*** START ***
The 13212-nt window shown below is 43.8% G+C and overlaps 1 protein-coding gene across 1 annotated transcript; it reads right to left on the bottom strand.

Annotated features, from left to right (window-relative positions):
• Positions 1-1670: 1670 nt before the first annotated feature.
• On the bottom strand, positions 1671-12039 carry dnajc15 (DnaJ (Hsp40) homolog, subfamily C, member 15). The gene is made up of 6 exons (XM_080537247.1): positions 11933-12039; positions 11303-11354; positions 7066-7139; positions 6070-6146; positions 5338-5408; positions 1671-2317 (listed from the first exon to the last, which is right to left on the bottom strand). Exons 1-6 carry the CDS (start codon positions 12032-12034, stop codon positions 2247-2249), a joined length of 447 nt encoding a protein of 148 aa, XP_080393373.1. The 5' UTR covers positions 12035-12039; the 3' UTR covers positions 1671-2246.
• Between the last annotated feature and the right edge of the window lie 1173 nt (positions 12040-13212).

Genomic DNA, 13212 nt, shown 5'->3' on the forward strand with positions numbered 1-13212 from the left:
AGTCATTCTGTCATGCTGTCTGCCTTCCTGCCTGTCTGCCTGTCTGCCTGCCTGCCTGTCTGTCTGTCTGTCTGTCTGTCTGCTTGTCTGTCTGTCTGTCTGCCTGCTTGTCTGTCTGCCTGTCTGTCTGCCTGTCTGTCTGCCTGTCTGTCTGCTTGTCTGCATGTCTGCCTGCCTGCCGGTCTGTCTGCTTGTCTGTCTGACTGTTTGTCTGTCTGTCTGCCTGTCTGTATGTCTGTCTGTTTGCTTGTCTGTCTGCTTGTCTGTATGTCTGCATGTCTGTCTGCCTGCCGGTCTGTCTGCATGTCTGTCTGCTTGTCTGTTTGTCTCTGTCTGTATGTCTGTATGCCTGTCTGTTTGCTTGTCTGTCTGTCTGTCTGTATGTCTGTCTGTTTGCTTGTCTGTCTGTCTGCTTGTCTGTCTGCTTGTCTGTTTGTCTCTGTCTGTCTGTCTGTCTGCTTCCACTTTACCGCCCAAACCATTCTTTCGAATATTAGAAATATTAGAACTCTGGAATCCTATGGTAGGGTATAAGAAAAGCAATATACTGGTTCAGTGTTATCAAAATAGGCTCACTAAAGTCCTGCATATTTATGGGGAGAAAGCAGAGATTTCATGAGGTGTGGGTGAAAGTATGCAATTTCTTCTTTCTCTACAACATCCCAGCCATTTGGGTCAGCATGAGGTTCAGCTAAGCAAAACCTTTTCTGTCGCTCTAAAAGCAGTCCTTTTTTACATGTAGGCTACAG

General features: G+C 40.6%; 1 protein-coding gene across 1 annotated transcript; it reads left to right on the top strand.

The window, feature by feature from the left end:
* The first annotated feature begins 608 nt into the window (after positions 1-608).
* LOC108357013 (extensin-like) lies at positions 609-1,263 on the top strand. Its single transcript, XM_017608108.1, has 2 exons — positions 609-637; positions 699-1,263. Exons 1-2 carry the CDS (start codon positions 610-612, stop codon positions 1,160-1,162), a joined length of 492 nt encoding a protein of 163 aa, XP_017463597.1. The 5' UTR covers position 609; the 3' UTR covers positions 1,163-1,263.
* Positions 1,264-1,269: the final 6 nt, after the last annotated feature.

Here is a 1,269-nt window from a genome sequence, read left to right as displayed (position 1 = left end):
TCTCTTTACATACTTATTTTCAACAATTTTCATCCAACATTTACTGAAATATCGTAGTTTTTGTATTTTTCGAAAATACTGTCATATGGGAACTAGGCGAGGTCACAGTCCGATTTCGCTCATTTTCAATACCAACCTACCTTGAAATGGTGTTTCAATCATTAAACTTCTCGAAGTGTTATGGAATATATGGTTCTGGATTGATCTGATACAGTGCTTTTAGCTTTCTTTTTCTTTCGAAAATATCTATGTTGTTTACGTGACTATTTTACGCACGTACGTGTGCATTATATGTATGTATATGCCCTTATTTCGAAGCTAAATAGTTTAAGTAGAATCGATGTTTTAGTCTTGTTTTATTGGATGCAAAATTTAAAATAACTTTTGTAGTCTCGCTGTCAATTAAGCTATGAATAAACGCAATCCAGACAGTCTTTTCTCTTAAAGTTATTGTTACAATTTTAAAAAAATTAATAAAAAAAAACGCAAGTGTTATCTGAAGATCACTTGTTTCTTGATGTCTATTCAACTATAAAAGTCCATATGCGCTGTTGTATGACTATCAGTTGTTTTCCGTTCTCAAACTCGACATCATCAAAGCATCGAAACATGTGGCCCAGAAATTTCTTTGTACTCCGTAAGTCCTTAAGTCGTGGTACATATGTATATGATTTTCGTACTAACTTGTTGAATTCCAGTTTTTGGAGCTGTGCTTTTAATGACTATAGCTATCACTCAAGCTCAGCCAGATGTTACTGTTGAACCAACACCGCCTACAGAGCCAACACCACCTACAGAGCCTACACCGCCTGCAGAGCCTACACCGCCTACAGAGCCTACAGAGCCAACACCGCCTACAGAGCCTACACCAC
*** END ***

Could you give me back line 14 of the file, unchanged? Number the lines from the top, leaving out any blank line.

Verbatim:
TCTCTTTACATACTTATTTTCAACAATTTTCATCCAACATTTACTGAAATATCGTAGTTTTTGTATTTTTCGAAAATACTGTCATATGGGAACTAGGCGAGGTCACAGTCCGATTTCGCTCATTTTCAATACCAACCTACCTTGAAATGGTGTTTCAATCATTAAACTTCTCGAAGTGTTATGGAATATATGGTTCTGGATTGATCTGATACAGTGCTTTTAGCTTTCTTTTTCTTTCGAAAATATCTATGTTGTTTACGTGACTATTTTACGCACGTACGTGTGCATTATATGTATGTATATGCCCTTATTTCGAAGCTAAATAGTTTAAGTAGAATCGATGTTTTAGTCTTGTTTTATTGGATGCAAAATTTAAAATAACTTTTGTAGTCTCGCTGTCAATTAAGCTATGAATAAACGCAATCCAGACAGTCTTTTCTCTTAAAGTTATTGTTACAATTTTAAAAAAATTAATAAAAAAAAACGCAAGTGTTATCTGAAGATCACTTGTTTCTTGATGTCTATTCAACTATAAAAGTCCATATGCGCTGTTGTATGACTATCAGTTGTTTTCCGTTCTCAAACTCGACATCATCAAAGCATCGAAACATGTGGCCCAGAAATTTCTTTGTACTCCGTAAGTCCTTAAGTCGTGGTACATATGTATATGATTTTCGTACTAACTTGTTGAATTCCAGTTTTTGGAGCTGTGCTTTTAATGACTATAGCTATCACTCAAGCTCAGCCAGATGTTACTGTTGAACCAACACCGCCTACAGAGCCAACACCACCTACAGAGCCTACACCGCCTGCAGAGCCTACACCGCCTACAGAGCCTACAGAGCCAACACCGCCTACAGAGCCTACACCAC